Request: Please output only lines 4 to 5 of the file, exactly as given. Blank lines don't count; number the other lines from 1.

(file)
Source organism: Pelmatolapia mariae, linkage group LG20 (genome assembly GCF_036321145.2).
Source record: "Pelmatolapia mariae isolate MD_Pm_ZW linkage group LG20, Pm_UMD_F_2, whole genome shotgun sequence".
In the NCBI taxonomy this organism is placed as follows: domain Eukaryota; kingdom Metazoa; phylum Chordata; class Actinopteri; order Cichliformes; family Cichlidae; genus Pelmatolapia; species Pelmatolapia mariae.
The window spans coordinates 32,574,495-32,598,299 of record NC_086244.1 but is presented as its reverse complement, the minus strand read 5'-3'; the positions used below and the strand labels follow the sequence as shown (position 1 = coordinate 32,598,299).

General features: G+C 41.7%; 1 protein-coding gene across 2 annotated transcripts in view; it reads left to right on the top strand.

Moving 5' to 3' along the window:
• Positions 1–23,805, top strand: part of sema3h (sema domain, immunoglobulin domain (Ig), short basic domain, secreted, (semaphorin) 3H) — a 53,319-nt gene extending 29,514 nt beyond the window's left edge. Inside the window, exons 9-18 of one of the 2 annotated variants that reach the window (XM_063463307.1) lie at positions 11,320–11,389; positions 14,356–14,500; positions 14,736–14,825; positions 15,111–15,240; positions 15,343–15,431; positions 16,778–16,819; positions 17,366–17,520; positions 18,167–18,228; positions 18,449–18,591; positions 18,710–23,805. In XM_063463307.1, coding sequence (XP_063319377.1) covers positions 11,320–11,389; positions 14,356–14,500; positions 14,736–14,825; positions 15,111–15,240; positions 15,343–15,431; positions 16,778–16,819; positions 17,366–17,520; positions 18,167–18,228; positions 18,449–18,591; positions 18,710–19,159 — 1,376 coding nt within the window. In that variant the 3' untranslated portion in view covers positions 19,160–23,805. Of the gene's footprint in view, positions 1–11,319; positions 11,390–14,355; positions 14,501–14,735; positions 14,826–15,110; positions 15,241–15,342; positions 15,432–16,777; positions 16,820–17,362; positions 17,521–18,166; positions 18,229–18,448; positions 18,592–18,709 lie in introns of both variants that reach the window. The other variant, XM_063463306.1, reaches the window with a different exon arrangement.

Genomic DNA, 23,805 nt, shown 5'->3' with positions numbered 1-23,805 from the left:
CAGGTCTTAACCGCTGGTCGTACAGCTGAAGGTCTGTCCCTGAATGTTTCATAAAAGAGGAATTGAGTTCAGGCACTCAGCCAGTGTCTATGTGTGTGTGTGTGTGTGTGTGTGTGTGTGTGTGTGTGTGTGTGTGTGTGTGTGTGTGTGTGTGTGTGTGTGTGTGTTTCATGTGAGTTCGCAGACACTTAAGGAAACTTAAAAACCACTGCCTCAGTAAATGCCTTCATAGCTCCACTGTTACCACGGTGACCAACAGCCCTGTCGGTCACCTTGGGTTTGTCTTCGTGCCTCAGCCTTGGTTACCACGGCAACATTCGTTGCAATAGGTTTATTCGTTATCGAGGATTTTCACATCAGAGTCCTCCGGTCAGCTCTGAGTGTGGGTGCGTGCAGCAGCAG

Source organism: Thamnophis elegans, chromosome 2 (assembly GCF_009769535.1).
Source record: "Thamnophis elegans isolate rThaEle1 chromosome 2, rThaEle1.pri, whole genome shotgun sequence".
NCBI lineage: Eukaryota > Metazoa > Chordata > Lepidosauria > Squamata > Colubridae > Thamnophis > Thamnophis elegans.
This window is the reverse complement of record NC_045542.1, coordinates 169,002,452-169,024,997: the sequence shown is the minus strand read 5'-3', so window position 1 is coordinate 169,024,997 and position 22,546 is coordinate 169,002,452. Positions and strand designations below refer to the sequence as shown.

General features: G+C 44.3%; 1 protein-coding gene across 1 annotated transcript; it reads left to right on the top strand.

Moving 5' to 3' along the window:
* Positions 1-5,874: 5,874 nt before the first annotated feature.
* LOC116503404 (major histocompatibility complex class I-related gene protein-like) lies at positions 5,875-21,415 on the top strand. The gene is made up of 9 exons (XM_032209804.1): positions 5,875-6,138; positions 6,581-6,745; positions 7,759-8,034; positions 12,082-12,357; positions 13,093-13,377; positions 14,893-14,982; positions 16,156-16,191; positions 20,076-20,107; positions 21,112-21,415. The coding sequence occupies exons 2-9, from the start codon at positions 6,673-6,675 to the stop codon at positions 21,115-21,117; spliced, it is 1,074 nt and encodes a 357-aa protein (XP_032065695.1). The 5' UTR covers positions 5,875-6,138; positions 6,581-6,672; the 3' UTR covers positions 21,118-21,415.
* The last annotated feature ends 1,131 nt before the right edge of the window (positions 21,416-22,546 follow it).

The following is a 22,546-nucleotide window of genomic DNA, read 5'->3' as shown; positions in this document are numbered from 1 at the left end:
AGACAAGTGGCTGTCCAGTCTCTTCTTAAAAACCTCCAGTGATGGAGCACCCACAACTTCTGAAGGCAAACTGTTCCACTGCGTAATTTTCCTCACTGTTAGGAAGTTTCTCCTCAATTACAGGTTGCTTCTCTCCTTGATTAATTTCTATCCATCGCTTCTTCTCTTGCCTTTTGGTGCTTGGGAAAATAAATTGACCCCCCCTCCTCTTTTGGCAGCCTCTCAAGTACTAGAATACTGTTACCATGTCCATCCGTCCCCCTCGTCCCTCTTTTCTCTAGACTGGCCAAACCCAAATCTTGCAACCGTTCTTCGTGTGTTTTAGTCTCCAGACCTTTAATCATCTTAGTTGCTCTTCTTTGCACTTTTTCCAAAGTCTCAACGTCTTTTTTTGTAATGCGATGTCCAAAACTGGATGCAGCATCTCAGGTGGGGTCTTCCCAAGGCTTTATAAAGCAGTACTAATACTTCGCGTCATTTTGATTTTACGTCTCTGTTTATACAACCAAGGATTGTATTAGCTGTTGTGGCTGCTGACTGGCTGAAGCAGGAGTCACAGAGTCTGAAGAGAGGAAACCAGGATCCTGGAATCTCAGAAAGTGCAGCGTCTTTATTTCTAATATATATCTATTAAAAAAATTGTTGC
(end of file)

The window spans coordinates 32,574,495-32,598,299 of record NC_086244.1 but is presented as its reverse complement, the minus strand read 5'-3'; the positions used below and the strand labels follow the sequence as shown (position 1 = coordinate 32,598,299).

General features: G+C 41.7%; 1 protein-coding gene across 2 annotated transcripts in view; it reads left to right on the top strand.